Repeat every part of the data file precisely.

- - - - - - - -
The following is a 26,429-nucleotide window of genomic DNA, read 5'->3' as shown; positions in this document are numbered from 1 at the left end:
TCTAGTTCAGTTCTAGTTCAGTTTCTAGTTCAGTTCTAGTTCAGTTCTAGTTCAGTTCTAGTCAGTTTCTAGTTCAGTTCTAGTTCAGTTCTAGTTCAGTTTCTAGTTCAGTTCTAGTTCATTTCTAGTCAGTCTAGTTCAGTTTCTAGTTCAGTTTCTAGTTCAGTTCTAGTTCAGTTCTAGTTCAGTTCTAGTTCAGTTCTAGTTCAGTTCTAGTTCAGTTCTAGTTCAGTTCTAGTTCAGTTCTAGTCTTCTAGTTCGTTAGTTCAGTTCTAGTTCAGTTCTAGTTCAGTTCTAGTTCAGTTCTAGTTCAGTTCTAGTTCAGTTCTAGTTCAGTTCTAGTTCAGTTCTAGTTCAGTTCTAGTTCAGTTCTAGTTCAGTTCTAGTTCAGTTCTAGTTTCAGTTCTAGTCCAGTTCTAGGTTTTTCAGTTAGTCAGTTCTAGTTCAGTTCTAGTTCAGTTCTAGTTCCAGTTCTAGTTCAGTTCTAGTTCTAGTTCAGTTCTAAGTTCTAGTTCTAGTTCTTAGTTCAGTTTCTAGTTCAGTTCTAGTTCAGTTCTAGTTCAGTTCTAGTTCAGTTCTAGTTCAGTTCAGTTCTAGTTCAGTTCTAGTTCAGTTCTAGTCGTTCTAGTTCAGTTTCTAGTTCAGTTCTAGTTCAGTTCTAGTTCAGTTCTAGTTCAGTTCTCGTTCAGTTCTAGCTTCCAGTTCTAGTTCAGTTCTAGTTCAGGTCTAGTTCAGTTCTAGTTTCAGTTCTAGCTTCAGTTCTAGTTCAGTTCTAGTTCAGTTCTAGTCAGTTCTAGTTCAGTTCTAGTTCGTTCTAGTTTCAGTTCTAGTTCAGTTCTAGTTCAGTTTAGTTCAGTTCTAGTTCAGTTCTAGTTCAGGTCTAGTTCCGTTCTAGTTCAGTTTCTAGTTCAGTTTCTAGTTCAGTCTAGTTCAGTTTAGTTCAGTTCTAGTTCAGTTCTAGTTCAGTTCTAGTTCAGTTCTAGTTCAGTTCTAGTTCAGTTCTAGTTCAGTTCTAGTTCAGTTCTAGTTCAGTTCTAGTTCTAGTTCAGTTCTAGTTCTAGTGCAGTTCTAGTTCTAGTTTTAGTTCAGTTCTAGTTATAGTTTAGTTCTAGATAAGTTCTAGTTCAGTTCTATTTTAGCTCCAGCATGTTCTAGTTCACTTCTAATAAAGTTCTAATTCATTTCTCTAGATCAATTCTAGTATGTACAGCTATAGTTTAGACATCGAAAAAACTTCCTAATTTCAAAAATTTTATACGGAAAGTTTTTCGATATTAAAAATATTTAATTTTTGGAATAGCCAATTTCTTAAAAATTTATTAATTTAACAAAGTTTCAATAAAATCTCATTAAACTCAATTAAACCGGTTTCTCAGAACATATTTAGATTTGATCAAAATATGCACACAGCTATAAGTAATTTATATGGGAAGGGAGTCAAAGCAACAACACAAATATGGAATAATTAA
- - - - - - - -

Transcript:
The following is a 26,429-nucleotide window of genomic DNA, read 5'->3' as shown; positions in this document are numbered from 1 at the left end:
TCTAGTTCAGTTCTAGTTCAGTTTCTAGTTCAGTTCTAGTTCAGTTCTAGTTCAGTTCTAGTCAGTTTCTAGTTCAGTTCTAGTTCAGTTCTAGTTCAGTTTCTAGTTCAGTTCTAGTTCATTTCTAGTCAGTCTAGTTCAGTTTCTAGTTCAGTTTCTAGTTCAGTTCTAGTTCAGTTCTAGTTCAGTTCTAGTTCAGTTCTAGTTCAGTTCTAGTTCAGTTCTAGTTCAGTTCTAGTTCAGTTCTAGTCTTCTAGTTCGTTAGTTCAGTTCTAGTTCAGTTCTAGTTCAGTTCTAGTTCAGTTCTAGTTCAGTTCTAGTTCAGTTCTAGTTCAGTTCTAGTTCAGTTCTAGTTCAGTTCTAGTTCAGTTCTAGTTCAGTTCTAGTTCAGTTCTAGTTTCAGTTCTAGTCCAGTTCTAGGTTTTTCAGTTAGTCAGTTCTAGTTCAGTTCTAGTTCAGTTCTAGTTCCAGTTCTAGTTCAGTTCTAGTTCTAGTTCAGTTCTAAGTTCTAGTTCTAGTTCTTAGTTCAGTTTCTAGTTCAGTTCTAGTTCAGTTCTAGTTCAGTTCTAGTTCAGTTCTAGTTCAGTTCAGTTCTAGTTCAGTTCTAGTTCAGTTCTAGTCGTTCTAGTTCAGTTTCTAGTTCAGTTCTAGTTCAGTTCTAGTTCAGTTCTAGTTCAGTTCTCGTTCAGTTCTAGCTTCCAGTTCTAGTTCAGTTCTAGTTCAGGTCTAGTTCAGTTCTAGTTTCAGTTCTAGCTTCAGTTCTAGTTCAGTTCTAGTTCAGTTCTAGTCAGTTCTAGTTCAGTTCTAGTTCGTTCTAGTTTCAGTTCTAGTTCAGTTCTAGTTCAGTTTAGTTCAGTTCTAGTTCAGTTCTAGTTCAGGTCTAGTTCCGTTCTAGTTCAGTTTCTAGTTCAGTTTCTAGTTCAGTCTAGTTCAGTTTAGTTCAGTTCTAGTTCAGTTCTAGTTCAGTTCTAGTTCAGTTCTAGTTCAGTTCTAGTTCAGTTCTAGTTCAGTTCTAGTTCAGTTCTAGTTCAGTTCTAGTTCTAGTTCAGTTCTAGTTCTAGTGCAGTTCTAGTTCTAGTTTTAGTTCAGTTCTAGTTATAGTTTAGTTCTAGATAAGTTCTAGTTCAGTTCTATTTTAGCTCCAGCATGTTCTAGTTCACTTCTAATAAAGTTCTAATTCATTTCTCTAGATCAATTCTAGTATGTACAGCTATAGTTTAGACATCGAAAAAACTTCCTAATTTCAAAAATTTTATACGGAAAGTTTTTCGATATTAAAAATATTTAATTTTTGGAATAGCCAATTTCTTAAAAATTTATTAATTTAACAAAGTTTCAATAAAATCTCATTAAACTCAATTAAACCGGTTTCTCAGAACATATTTAGATTTGATCAAAATATGCACACAGCTATAAGTAATTTATATGGGAAGGGAGTCAAAGCAACAACACAAATATGGAATAATTAA